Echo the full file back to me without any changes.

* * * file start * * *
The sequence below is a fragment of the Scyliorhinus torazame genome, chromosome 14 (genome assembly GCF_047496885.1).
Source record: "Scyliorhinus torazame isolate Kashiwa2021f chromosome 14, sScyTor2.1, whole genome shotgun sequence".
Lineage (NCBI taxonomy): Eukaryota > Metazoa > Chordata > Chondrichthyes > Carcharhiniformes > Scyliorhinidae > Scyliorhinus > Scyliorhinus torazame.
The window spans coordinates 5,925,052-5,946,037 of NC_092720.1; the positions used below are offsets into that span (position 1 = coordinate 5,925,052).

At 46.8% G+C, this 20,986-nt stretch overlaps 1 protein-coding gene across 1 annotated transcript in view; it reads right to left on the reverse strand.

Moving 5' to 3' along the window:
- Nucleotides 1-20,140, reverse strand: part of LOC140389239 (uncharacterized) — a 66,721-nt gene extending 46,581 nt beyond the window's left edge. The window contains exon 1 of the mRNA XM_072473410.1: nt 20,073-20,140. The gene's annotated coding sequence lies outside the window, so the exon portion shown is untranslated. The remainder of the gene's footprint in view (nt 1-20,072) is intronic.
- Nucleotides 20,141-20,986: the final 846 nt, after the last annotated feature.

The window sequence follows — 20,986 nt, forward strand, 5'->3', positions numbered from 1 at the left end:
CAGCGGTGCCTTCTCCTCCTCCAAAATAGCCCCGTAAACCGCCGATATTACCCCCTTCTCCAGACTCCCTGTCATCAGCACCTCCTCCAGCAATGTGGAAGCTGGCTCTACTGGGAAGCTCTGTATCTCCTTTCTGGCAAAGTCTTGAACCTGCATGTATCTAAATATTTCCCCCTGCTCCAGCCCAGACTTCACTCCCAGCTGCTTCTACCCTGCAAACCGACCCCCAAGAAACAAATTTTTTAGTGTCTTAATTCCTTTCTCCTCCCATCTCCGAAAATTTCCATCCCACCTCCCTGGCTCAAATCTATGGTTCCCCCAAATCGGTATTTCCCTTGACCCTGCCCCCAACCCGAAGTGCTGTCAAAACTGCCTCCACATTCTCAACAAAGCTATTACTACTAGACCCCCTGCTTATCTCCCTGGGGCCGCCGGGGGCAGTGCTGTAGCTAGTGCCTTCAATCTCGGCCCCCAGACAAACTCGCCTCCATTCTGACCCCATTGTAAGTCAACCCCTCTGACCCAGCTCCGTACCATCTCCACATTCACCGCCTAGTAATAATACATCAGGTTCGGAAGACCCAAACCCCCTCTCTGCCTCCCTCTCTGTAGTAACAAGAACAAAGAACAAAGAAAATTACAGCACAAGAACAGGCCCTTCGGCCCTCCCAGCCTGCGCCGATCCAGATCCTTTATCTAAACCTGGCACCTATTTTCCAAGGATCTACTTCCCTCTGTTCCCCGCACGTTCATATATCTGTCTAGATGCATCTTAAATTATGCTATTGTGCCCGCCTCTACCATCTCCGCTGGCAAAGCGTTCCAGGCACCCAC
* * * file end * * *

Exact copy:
The sequence below is a fragment of the Scyliorhinus torazame genome, chromosome 14 (genome assembly GCF_047496885.1).
Source record: "Scyliorhinus torazame isolate Kashiwa2021f chromosome 14, sScyTor2.1, whole genome shotgun sequence".
Lineage (NCBI taxonomy): Eukaryota > Metazoa > Chordata > Chondrichthyes > Carcharhiniformes > Scyliorhinidae > Scyliorhinus > Scyliorhinus torazame.
The window spans coordinates 5,925,052-5,946,037 of NC_092720.1; the positions used below are offsets into that span (position 1 = coordinate 5,925,052).

At 46.8% G+C, this 20,986-nt stretch overlaps 1 protein-coding gene across 1 annotated transcript in view; it reads right to left on the reverse strand.

Moving 5' to 3' along the window:
- Nucleotides 1-20,140, reverse strand: part of LOC140389239 (uncharacterized) — a 66,721-nt gene extending 46,581 nt beyond the window's left edge. The window contains exon 1 of the mRNA XM_072473410.1: nt 20,073-20,140. The gene's annotated coding sequence lies outside the window, so the exon portion shown is untranslated. The remainder of the gene's footprint in view (nt 1-20,072) is intronic.
- Nucleotides 20,141-20,986: the final 846 nt, after the last annotated feature.

The window sequence follows — 20,986 nt, forward strand, 5'->3', positions numbered from 1 at the left end:
CAGCGGTGCCTTCTCCTCCTCCAAAATAGCCCCGTAAACCGCCGATATTACCCCCTTCTCCAGACTCCCTGTCATCAGCACCTCCTCCAGCAATGTGGAAGCTGGCTCTACTGGGAAGCTCTGTATCTCCTTTCTGGCAAAGTCTTGAACCTGCATGTATCTAAATATTTCCCCCTGCTCCAGCCCAGACTTCACTCCCAGCTGCTTCTACCCTGCAAACCGACCCCCAAGAAACAAATTTTTTAGTGTCTTAATTCCTTTCTCCTCCCATCTCCGAAAATTTCCATCCCACCTCCCTGGCTCAAATCTATGGTTCCCCCAAATCGGTATTTCCCTTGACCCTGCCCCCAACCCGAAGTGCTGTCAAAACTGCCTCCACATTCTCAACAAAGCTATTACTACTAGACCCCCTGCTTATCTCCCTGGGGCCGCCGGGGGCAGTGCTGTAGCTAGTGCCTTCAATCTCGGCCCCCAGACAAACTCGCCTCCATTCTGACCCCATTGTAAGTCAACCCCTCTGACCCAGCTCCGTACCATCTCCACATTCACCGCCTAGTAATAATACATCAGGTTCGGAAGACCCAAACCCCCTCTCTGCCTCCCTCTCTGTAGTAACAAGAACAAAGAACAAAGAAAATTACAGCACAAGAACAGGCCCTTCGGCCCTCCCAGCCTGCGCCGATCCAGATCCTTTATCTAAACCTGGCACCTATTTTCCAAGGATCTACTTCCCTCTGTTCCCCGCACGTTCATATATCTGTCTAGATGCATCTTAAATTATGCTATTGTGCCCGCCTCTACCATCTCCGCTGGCAAAGCGTTCCAGGCACCCAC